Beckmann says the committee came up with a budget totaling around $180,000 to rebuild the wolf enclosure and are hoping to start some of the work this year and finish in the spring of 2010, in time to bring a new set of wolf pups to the Thompson Zoo and create a full three quarter acre wolf park enclosure in the spring of this coming year.

After this the committee brought up Paul Paquet, an individual who Beckmann says is Canada's most experienced wolf biologist, and started talking with him about rebuilding a wolf enclosure. It was at then, Beckmann says, that the initiative not only rebuild the wolf pens, but to turn Thompson into a major wolf capital was born.

At the end of May, Beckmann traveled to Ely, Minn. to visit the community's international wolf centre and meet with its curator. The committee then met with the City of Thompson to explain their plan and what information they had gained from Beckmann's trip to Ely and other wolf centres they'd spoken with on the phone.

"They generate 10,000 to 30,000 visitors a year some of them raise huge amounts of money from wolf sponsorships, some of them do wolf seminars, some of them do wolf workshops, so we came back to the city in May to say that if we build this thing, we feel it could be a profit centre, it could make money for the zoo," Beckmann explains.

Spirit Way has now raised about $97,000 for the new wolf pens. Recently the Rotary Club held a golf hole-in-one tournament and will be donating the money raised from that to the initiative.

On top of raising money and getting new and improved wolf facilities, Beckmann says Spirit Way plans on presenting the City of Thompson with a wolf management plan.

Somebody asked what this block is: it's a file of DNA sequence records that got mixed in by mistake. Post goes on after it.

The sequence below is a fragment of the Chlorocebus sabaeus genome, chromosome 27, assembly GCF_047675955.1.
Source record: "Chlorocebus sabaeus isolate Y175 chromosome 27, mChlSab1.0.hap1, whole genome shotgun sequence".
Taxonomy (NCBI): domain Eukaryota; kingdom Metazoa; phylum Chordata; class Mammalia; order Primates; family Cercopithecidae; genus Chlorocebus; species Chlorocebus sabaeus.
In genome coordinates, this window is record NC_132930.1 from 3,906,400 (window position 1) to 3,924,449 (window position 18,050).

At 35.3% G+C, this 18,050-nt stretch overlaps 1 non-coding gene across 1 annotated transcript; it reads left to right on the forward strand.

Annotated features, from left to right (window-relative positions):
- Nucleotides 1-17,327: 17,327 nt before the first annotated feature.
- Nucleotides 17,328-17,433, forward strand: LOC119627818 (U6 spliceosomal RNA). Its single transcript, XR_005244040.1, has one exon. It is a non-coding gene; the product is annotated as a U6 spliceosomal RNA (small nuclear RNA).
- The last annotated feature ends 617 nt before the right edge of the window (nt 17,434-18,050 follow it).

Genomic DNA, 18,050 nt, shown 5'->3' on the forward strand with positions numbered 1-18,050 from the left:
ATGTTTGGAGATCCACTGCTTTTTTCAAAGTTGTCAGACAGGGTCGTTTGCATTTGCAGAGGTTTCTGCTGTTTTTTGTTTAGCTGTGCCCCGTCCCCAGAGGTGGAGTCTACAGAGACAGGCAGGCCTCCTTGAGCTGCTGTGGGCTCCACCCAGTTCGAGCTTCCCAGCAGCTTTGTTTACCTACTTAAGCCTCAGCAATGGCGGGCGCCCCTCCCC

"Now it's up to the City of Thompson to decide how to implement that. They'd sort of have a year to figure it out, but we're not just going to dump it in their lap. We'll present it to them with a detailed management plan," he says.

Coun. Oswald Sawh is the city council representative and has been working with Spirit Way and the Thompson Zoo on this initiative. He says that the city would like to see new wolf enclosures but also thinks it's important to create an overall strategic plan for the zoo for the next several years. Sawh says the city is working on having the manager from the Assiniboine Park Zoo in Winnipeg come up again and do an assessment of the zoo to explain what upgrades it needs, as well as have public consultations to see what the citizens of Thompson would like to see in their zoo.

"At the end of the day we all have to work towards the zoo being properly resourced. In the past there have been questions about what the zoo wants, in the long term, and whether they are properly resourced to do that eventually, we will see what areas need improvement, and, of course, we're going to have to put a price tag on that. So at the end there will be a council decision as to what additional resources the zoo needs and how we will get those resources for them," Sawh explains.

Sawh says the evaluation of the zoo and the public consultations will all be part of a focused, strategic plan for the zoo, and hopes to undergo both initiatives starting in the fall so that the information can be included in the City's upcoming budget process.